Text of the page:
And your precious GfK that you quoted over and over last year shows OTA falling….from 20% to 14%. Still think GfK is “God” when it comes to these numbers as you insisted last year?

    Wagner Pereira says:

    April 18, 2015 at 3:02 am

    BTW, if you check the Nielsen DMA Rank off the homepage, there are 113.8M TV HH this season according to Nielsen. At your 12.2M HH on antenna, that is less than 10% – a far cry from the 18% you and were touting last year from the outdated 2012 GfK study. Furthermore, that is DOWN just under 2 Million from the 2013-2014 Season numbers from Nielsen. So according to your figures, Pay TV subs declined by 1.1M HH, yet TV HH’s fell 2M. That’s actually a HUGE WIN for MVPDs – only losing 1.1M HH while HH declined by 2M. The biggest loser (900k) had to be OTA viewers. No wonder OTA viewers are falling in GfK and other studies.

    Ellen Samrock says:

    April 18, 2015 at 11:17 am

    This is old news, Insider. David Tice of GfK stated that the percentage of OTA households varies based upon the metric used. It can be as low as 13% or as high as 19% depending on what gets factored in. As he said; “The bottom line is that savvy researchers understand that there is no “truth” in research, only estimates of truth, thus estimates can be at odds without necessarily being wrong–just different.” What is an unmistakable trend, according to Tice and the NScreen Media survey, is that OTA TV households are growing while pay-TV subscribers are shrinking. I don’t see how negative growth can ever be seen as a “huge win” for MVPDs–and they wouldn’t bother with trying to win over cord-cutters with cut-rate packages if this downward trend wasn’t a concern to them.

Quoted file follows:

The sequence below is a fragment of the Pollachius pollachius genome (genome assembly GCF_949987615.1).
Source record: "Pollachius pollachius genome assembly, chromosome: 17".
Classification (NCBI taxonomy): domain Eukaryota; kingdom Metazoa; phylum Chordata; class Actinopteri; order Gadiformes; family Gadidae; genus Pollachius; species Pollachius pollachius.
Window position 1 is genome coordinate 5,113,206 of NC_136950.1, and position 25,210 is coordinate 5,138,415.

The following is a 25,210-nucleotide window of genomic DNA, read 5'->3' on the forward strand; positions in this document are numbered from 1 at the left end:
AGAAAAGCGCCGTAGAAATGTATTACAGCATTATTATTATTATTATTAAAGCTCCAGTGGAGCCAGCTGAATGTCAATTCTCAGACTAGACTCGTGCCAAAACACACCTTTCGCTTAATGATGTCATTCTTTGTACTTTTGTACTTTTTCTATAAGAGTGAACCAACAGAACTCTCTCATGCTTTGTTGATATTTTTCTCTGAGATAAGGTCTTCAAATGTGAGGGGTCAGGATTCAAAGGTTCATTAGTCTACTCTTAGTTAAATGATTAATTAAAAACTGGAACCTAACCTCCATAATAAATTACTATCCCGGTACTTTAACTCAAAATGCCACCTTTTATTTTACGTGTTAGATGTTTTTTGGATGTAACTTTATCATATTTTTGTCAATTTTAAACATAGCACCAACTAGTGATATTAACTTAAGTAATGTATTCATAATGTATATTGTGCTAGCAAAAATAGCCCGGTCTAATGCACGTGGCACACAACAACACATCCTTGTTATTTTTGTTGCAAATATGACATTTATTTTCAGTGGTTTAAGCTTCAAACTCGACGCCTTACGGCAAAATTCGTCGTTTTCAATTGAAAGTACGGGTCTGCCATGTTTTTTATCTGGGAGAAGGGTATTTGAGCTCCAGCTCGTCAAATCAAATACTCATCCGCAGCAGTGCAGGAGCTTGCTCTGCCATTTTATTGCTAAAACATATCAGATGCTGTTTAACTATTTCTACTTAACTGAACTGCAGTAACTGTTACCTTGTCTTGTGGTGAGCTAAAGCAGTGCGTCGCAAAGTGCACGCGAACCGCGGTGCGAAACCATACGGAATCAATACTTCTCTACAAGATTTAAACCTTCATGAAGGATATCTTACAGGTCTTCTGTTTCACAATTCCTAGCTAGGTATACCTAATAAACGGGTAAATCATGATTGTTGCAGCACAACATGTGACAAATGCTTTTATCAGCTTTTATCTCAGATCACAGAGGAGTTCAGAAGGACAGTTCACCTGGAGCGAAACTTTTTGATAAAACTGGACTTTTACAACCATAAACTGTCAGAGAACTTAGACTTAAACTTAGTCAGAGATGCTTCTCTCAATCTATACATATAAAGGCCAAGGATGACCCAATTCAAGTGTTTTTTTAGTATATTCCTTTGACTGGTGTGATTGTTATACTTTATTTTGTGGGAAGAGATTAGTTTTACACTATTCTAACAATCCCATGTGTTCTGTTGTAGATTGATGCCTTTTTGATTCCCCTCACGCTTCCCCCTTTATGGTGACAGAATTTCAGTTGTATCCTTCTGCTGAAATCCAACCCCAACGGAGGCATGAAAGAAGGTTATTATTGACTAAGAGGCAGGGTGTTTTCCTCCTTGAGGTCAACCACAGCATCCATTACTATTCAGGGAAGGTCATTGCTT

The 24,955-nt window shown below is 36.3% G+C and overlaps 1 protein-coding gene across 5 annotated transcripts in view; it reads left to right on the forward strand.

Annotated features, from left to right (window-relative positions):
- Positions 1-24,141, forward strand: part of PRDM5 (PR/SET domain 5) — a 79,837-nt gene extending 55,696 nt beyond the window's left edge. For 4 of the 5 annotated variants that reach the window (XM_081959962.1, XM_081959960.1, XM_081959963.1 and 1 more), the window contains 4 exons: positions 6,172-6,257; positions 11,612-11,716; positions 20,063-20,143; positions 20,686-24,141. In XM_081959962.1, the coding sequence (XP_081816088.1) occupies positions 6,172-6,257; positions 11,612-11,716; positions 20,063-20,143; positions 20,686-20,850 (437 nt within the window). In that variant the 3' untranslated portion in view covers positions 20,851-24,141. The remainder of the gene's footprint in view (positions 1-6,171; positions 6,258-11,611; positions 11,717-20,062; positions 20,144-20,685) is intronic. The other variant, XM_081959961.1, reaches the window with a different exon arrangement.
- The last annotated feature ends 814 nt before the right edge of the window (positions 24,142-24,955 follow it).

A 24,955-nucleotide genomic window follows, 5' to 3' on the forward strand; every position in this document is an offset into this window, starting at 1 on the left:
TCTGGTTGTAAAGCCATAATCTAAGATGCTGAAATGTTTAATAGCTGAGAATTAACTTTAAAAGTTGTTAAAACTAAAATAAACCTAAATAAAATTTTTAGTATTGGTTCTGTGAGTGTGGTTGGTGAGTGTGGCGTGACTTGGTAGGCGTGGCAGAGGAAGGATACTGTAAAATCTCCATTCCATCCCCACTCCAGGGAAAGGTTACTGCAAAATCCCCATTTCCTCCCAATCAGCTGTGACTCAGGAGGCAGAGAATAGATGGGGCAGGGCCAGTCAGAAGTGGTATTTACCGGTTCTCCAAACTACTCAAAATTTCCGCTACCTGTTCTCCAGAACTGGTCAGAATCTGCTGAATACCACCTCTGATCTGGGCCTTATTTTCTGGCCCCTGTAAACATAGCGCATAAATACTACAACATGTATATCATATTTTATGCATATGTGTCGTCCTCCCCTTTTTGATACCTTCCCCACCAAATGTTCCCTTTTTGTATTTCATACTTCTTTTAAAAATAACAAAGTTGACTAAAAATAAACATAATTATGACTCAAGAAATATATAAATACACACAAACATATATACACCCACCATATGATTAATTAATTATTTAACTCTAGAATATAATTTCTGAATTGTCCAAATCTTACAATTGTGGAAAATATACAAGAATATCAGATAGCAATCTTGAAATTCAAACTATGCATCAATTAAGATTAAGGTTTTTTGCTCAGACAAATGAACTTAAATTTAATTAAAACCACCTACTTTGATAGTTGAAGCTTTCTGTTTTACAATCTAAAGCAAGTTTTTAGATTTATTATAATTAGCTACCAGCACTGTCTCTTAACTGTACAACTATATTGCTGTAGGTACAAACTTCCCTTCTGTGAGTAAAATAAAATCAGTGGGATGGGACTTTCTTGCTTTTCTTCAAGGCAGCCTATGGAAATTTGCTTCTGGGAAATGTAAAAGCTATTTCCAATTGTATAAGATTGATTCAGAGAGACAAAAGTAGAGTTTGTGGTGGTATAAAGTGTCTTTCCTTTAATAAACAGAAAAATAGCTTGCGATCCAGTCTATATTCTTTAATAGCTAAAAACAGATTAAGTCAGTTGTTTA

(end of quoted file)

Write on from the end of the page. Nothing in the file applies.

Ellen Samrock says:

    April 20, 2015 at 9:16 pm

    I should add, that one factor which is an unknown is determining how many pay-TV households have 2nd TVs (in a kitchen or bedroom) that use an antenna. Some have put the figure as high as 35%.

    Dante Betteo says:

    May 5, 2015 at 1:18 pm

    I was never asked in those studies.

Ellen Samrock says:

April 17, 2015 at 4:38 pm

Community towers will allow broadcasters to be spaced closer together in terms of channel assignments. The problem is that the majority of favored tower sites are full with a combination of both TV and FM. Many of us had to move to other sites simply because there was no more room. There’s nothing in this proposal that will change that. And while SFNs offer a great deal of promise in terms of coverage, we are dealing with the problem of additional expense (leasing/build out) and finding available site locations. To be sure, the rollout of 3.0 will need to coincide with the repack. But the standard must first be vetted by the FCC. That could take two or three years right there. Tom Wheeler and Congress may have the runs for glory and cash but it’s clear that the entire auction/repack scheme as currently planned is half-baked and harmful to the industry. Congress is going to have to revisit the Spectrum Act and make needed revisions ASAP if they want to avert a disaster. Right now it is inevitable.

    Blair Faulstich says:

    April 17, 2015 at 4:48 pm

    I think D BP should be a FCC commissioner, his/her comments always make sense to me.

    Ellen Samrock says:

    April 17, 2015 at 5:35 pm